Finally, after years of stagnation and sound bites, the government has begun to propose tangible action regarding immigration reform in the United States of America, and not just the patchwork jobs of previous years.
Immigration, one of the many divisive issues facing the country at face value seems impossible to fix. Currently, there are over 11 million undocumented immigrants in the United States, and in addition to the many Latino immigrants that are swiftly shifting the majority of the population, there are Arabs, Irish, refugees, professors, students and families and all different kinds of people in the category as well.
We as a nation need to drop the foolish and dangerous idea that the colossal puzzle of immigration reform relates solely to Latinos. Granted, Latinos make up a large chunk of that population, but in order for real change to come, it must be malleable for all demographics.
But first and foremost, let’s be real. When President Obama says, “the time for immigration reform has come,” it means that the issue is so far-gone, there is no choice but to act—and therein is the most frustrating aspect of our nation’s government.
There is no action unless the fire alarm has gone off or the water in the pot has boiled over, as we recently saw with the fiscal cliff negotiations. And the byproduct of a lackadaisical government is haphazard deals that must be revisited months and years later to the misfortune of the American people.
Similar to the knee-jerk reactions by the nation in the aftermath of the horrible shootings at Sandy Hook, the nation cannot afford to be on its heels at every corner in an exclusively reactive state. Thousands of innocent civilians live in fear due to the gun violence in many of our urban communities, yet no one seems to be surprised when a young black boy is gunned down in the street.
I use this example to say that the government has a chance to end this nagging bug once and for all. The country cannot afford another Band-Aid solution.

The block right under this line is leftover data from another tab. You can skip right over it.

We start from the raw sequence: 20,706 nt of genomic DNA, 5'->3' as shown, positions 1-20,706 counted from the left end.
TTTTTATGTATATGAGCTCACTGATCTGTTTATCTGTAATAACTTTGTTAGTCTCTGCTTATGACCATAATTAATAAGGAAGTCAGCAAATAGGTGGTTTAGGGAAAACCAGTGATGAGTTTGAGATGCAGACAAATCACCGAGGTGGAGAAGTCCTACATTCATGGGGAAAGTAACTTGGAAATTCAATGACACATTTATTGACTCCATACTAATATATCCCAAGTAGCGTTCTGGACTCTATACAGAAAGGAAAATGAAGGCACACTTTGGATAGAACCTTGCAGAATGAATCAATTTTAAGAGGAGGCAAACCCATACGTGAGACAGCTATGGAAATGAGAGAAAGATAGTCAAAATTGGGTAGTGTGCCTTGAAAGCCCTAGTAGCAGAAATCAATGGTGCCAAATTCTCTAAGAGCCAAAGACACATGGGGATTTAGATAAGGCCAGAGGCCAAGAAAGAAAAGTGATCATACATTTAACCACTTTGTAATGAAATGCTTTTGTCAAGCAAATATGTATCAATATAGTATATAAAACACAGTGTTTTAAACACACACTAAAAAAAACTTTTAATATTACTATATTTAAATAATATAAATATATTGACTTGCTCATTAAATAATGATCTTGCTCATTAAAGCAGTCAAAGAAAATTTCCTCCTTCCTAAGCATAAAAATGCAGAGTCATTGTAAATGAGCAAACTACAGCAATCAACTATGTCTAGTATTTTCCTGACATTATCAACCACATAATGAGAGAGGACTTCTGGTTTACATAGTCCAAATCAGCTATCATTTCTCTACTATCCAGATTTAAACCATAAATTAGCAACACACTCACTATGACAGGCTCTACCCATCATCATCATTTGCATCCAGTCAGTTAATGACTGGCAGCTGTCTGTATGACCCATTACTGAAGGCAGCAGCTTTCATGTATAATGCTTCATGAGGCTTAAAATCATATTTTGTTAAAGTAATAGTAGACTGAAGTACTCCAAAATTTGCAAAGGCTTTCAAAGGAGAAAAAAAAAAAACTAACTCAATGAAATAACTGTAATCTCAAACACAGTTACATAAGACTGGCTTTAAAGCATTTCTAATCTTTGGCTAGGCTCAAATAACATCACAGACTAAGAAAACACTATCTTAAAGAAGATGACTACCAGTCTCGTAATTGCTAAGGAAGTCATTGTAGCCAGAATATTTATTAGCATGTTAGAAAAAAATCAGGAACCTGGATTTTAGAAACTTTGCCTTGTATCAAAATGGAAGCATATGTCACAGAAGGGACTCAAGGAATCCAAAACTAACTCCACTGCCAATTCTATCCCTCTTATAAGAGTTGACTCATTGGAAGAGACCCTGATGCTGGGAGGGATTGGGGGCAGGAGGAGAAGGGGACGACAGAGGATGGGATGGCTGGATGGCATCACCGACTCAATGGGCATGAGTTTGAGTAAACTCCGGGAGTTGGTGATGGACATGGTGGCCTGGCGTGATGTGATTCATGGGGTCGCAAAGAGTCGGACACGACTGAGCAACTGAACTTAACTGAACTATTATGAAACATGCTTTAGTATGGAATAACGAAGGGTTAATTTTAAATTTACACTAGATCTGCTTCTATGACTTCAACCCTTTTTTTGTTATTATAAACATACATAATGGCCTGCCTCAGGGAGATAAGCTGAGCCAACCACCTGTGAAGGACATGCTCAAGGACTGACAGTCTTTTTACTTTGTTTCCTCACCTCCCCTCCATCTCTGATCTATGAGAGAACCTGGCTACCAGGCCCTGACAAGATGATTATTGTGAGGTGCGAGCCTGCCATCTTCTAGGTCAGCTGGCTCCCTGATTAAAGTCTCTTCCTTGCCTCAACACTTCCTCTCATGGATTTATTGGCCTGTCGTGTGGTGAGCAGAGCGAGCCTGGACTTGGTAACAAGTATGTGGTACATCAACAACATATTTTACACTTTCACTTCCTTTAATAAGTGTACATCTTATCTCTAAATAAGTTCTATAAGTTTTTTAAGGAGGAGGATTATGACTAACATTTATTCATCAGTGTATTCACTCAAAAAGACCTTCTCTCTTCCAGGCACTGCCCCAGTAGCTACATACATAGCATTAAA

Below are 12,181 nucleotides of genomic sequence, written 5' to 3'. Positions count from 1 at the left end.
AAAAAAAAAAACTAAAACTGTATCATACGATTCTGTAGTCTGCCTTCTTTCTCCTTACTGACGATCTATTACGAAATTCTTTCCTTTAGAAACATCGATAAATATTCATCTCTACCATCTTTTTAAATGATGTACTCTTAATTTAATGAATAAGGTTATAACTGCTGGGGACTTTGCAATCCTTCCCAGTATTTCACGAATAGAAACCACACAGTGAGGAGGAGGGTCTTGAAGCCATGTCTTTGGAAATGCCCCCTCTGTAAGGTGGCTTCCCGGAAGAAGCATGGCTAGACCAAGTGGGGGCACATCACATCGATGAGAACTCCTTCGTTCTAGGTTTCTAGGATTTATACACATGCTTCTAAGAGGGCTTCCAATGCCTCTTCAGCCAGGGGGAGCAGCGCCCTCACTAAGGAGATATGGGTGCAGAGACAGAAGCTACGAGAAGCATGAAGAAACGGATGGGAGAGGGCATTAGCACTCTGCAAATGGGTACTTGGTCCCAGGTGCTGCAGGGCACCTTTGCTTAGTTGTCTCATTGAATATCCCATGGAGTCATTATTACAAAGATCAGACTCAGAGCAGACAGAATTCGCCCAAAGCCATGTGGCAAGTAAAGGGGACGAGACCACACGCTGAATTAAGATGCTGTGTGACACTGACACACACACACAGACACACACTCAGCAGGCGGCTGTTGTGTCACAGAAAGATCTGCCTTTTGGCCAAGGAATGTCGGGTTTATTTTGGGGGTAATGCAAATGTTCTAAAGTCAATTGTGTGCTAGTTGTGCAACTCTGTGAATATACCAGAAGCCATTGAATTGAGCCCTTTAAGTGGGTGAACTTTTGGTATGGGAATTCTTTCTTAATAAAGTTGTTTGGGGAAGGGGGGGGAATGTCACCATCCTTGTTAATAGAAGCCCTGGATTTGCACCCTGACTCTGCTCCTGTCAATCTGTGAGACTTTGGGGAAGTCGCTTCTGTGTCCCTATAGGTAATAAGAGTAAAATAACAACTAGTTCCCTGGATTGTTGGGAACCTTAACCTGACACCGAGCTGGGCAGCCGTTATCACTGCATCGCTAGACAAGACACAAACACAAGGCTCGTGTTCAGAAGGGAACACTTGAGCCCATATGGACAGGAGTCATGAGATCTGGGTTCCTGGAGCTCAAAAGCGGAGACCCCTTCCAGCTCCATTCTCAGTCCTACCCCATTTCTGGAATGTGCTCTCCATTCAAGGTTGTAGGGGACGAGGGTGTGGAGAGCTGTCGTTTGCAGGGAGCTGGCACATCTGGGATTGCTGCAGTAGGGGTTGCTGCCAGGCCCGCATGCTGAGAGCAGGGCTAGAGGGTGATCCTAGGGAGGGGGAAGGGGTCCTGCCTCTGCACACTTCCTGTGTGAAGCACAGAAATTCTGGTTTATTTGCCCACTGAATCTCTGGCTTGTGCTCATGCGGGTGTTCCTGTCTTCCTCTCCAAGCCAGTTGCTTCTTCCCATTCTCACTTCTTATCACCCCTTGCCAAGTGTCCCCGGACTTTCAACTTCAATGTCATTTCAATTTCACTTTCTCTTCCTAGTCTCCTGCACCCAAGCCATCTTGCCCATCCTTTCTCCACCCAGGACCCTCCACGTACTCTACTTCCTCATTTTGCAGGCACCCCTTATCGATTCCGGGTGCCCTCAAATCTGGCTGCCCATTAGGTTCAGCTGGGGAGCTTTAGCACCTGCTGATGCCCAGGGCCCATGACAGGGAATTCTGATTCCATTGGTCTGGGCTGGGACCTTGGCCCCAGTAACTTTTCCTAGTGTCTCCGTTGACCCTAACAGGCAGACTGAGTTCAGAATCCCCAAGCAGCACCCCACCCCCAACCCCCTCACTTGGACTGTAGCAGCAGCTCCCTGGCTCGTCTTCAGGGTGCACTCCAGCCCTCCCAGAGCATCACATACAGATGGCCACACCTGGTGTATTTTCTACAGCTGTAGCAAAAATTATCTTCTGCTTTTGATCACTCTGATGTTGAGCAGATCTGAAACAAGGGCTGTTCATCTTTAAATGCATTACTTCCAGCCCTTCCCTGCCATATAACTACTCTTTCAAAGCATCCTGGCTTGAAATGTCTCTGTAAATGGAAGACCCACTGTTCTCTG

And just like the families and individuals who are living in fear of being gunned-down, there are many illegal immigrants who are afraid to even walk around outside or say the wrong thing in the fear of being reported.
Am I giving a pass to illegal immigrants? Not in the slightest. But I deeply believe that we as a nation must change our attitudes when it comes to immigrants, as they have much more to offer this nation than they have to take away. Unfortunately, this country makes obtaining legal status harder than robbing a bank.
The DREAM Act, put into legislation back in 2009, has tumultuous requirements outside of the seemingly simple process that states you must be between 12 and 35 at the tie of enactment, you must have proof of five years of residence on American soil, proof of entering the United States before 16 years of age, a high school diploma or GED, registration for selective service and the ultra-ambiguous prerequisite of good moral character.
Sure it’s a step in the right direction, but most folks don’t know about the steep costs of achieving this joke of a path to citizenship. Plus, if you’re denied, you’re screwed.
Why must we look at illegals as taking away when they can offer so much more? If these individuals were so driven to come to America in the first place, to find work for themselves and their families, why doesn’t it make sense to make a way for them to become legal citizens? It is beyond obvious that these hard-working individuals could bolster our economy instead of drain it. However, there will be a drain if we continue to do nothing and try to police them around and spend tax-payer dollars to put them in prison or deport them.
Even more absurd, there are thousands of international students studying at American universities, and we don’t make it a simple process for those who wish to remain here and work after their education.
Illegal immigrants are here and there are a plethora of them indeed and they are not going anywhere. Does it make sense to exhaust all of the energy to make it harder and harder for them to make sustainable lives here?
Again, I don’t want immigrants here illegally any more than the next guy, but these people are here for a reason. Whether they took a shortcut to get here or not, immigrants want to be Americans.
If I had the solution, I probably wouldn’t be enrolled here anymore, but I do know that the status quo of makeshift initiatives and intolerant attitudes is not going to solve the problem.